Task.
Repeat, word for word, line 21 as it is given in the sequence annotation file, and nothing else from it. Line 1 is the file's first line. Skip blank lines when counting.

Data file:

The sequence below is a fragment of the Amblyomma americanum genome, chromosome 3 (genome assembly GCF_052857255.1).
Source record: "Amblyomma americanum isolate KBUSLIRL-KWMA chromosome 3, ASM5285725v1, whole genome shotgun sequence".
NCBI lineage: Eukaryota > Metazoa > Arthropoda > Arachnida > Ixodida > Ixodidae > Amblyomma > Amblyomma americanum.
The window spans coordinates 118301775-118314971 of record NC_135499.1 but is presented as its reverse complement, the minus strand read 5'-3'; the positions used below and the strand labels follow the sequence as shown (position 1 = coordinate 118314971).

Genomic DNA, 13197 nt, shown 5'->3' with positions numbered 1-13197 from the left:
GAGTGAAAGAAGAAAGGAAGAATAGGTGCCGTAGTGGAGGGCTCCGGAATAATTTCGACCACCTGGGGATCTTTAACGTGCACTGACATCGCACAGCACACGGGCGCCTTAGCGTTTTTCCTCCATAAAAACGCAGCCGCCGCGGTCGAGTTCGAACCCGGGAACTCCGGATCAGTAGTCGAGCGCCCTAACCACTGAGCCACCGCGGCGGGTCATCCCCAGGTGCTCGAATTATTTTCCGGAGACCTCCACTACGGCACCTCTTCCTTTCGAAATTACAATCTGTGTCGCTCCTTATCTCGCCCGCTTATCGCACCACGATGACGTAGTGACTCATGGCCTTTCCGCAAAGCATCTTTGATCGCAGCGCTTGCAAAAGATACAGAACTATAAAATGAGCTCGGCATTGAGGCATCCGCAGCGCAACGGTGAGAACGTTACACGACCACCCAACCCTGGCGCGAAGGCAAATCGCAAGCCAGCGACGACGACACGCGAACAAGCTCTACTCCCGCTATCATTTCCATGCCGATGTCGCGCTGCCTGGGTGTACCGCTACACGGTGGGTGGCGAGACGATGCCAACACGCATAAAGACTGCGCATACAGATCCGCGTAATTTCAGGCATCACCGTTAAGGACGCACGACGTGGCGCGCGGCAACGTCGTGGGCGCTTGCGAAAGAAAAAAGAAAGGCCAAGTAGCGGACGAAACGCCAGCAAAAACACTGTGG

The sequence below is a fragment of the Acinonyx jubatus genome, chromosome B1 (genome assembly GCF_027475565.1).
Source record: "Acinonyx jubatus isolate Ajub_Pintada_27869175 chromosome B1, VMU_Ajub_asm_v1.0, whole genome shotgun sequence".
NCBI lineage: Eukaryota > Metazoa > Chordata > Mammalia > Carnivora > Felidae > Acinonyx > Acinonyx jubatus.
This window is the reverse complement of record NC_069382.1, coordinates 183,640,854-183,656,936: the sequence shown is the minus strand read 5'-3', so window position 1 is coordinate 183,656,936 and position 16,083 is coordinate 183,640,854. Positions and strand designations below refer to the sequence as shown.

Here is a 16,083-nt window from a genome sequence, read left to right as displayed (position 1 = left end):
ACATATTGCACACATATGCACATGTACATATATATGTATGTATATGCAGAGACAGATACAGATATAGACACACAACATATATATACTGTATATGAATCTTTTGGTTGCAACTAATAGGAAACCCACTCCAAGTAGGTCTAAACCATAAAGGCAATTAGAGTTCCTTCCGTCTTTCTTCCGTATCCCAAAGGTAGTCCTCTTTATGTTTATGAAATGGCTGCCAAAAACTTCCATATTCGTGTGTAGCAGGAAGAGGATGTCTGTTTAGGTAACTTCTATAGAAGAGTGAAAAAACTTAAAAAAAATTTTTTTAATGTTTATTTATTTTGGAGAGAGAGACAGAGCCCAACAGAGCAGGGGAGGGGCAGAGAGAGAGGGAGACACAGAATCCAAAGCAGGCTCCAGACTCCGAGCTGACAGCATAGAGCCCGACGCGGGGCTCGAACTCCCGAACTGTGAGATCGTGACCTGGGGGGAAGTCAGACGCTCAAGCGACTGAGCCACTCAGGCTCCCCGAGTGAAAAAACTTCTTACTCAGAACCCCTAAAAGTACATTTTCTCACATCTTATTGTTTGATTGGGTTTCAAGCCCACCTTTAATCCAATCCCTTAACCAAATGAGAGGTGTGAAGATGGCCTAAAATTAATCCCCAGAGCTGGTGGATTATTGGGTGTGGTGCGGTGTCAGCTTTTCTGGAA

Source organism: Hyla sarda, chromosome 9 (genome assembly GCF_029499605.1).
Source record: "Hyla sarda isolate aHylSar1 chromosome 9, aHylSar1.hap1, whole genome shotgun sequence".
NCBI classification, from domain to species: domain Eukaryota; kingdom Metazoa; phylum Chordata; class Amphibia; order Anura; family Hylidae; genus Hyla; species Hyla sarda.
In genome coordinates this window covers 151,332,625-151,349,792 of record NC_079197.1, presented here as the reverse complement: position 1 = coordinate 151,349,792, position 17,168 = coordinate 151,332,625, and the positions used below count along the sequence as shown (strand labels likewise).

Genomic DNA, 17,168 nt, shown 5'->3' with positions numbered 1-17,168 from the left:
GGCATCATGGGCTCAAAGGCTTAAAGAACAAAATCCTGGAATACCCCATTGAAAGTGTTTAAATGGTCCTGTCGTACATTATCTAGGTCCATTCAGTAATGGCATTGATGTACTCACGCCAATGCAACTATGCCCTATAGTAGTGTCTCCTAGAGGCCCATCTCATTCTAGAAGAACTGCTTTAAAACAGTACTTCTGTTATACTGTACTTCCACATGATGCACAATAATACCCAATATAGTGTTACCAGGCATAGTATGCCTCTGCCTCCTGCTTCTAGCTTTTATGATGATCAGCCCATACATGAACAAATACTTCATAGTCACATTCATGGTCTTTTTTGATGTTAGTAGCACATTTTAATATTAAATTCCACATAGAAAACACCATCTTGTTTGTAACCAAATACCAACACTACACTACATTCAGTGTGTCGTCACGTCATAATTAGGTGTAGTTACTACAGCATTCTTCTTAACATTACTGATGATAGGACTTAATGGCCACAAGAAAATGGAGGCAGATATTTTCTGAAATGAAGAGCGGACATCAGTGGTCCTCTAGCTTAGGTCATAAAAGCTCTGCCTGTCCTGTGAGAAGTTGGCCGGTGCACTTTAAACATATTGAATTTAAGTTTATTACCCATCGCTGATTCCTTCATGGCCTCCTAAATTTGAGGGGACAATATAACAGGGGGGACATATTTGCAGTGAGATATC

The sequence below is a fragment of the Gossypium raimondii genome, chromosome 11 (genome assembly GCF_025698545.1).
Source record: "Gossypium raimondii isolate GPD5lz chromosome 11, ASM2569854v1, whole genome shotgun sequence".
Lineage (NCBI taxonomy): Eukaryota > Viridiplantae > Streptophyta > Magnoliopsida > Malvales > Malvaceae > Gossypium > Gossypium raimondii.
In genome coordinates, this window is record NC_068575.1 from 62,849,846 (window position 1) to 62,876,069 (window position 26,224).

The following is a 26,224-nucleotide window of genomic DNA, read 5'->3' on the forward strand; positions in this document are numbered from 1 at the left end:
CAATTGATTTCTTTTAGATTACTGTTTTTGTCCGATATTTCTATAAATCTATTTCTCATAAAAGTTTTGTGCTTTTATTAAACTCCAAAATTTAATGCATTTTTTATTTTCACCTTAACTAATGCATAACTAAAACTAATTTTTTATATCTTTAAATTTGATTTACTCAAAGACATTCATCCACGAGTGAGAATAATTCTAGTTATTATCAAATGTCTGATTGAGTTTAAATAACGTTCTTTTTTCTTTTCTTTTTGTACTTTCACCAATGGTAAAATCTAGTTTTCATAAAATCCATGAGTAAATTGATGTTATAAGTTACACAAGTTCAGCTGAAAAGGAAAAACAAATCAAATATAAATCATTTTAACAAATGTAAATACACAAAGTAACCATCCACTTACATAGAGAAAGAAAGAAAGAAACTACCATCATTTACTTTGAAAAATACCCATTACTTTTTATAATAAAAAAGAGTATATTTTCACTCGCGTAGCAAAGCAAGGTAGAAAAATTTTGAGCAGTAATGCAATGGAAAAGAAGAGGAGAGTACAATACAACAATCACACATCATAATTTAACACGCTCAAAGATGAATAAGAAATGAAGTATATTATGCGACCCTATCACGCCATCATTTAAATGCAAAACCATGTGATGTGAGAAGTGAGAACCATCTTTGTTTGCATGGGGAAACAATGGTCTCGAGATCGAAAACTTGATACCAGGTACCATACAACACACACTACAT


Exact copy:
Lineage (NCBI taxonomy): Eukaryota > Viridiplantae > Streptophyta > Magnoliopsida > Malvales > Malvaceae > Gossypium > Gossypium raimondii.